Work hours: Monday - Saturday from 07.00 till 20.00, Sunday from 06.00 till 20.00

    The Church of the Protection of the Holy Mary
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    Church of Simeon Stolpnik

    by Odiseya Updated Dec 5, 2012

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    The church of Simeon Stolpnik is Russian Orthodox church.
    The temple is documentary known since 1625, but there is an assumption, that the first temple named Simeon Stolpnika was built here in the time of Boris Gudonov. In 1625 the temple was constructed. Then years after that the temple was designated «that on Dyachterev's a kitchen garden».
    In 1676-79 under the decree of Tsar Feodor Alexeyevich the existing building was constructed.
    This old little church is located amongst big highrise buildings, new shopping plazas, and lots of traffic on Noviy Arbat (New Arbat) Street.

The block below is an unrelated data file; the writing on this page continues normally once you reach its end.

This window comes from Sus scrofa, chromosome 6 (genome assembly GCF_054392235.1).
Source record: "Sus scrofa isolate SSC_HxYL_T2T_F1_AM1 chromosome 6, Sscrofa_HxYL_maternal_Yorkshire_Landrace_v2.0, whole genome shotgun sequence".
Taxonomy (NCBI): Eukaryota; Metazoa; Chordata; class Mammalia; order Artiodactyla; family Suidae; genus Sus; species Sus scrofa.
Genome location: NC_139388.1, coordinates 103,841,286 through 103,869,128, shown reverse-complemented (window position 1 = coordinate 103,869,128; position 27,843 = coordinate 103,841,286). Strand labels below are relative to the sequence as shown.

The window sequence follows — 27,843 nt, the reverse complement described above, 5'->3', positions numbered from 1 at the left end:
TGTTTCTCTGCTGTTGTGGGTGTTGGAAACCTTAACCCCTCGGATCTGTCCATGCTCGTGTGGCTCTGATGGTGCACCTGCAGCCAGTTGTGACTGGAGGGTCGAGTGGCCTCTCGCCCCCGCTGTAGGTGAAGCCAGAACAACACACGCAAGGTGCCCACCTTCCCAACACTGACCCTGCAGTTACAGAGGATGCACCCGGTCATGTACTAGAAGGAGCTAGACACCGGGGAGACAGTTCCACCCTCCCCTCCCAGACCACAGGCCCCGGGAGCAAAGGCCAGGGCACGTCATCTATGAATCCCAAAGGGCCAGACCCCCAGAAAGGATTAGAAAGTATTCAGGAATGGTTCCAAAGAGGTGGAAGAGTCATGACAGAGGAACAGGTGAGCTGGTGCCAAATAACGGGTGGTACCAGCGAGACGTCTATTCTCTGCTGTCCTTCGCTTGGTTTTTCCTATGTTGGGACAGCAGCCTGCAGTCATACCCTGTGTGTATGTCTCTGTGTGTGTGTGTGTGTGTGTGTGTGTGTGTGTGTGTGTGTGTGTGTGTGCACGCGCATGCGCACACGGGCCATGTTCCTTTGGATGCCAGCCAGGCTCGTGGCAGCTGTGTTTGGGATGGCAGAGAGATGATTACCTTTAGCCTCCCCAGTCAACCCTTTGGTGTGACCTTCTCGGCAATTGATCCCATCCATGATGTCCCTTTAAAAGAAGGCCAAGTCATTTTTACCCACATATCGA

In 1940 the temple has been closed. By 1966 the building almost has absolutely collapsed.
    n 1992 the temple has been re-open and divine liturgy are renewed. At a temple the book-store works.

    Church of Simeon Stolpnik
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    Guard of Honor

    by Odiseya Written Dec 1, 2012

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    Kremlin preserve all his history, cultural and military. One of them is famous ceremony of changing of the Guard of Honor.
    In 1997, a Guard of Honor of the Kremlin Regiment (which had guarded the Lenin Mausoleum) was restored at the Tomb of the Unknown Soldier by the federal law of December 8, 1997, "On Immortalizing the Soviet People’s Victory in the Great Patriotic War of 1941-1945". A Changing of the Guard Ceremony takes place every hour.

    Guard of Honor
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    The Church of the Nativity of the Holy Virgin

    by Odiseya Written Oct 28, 2012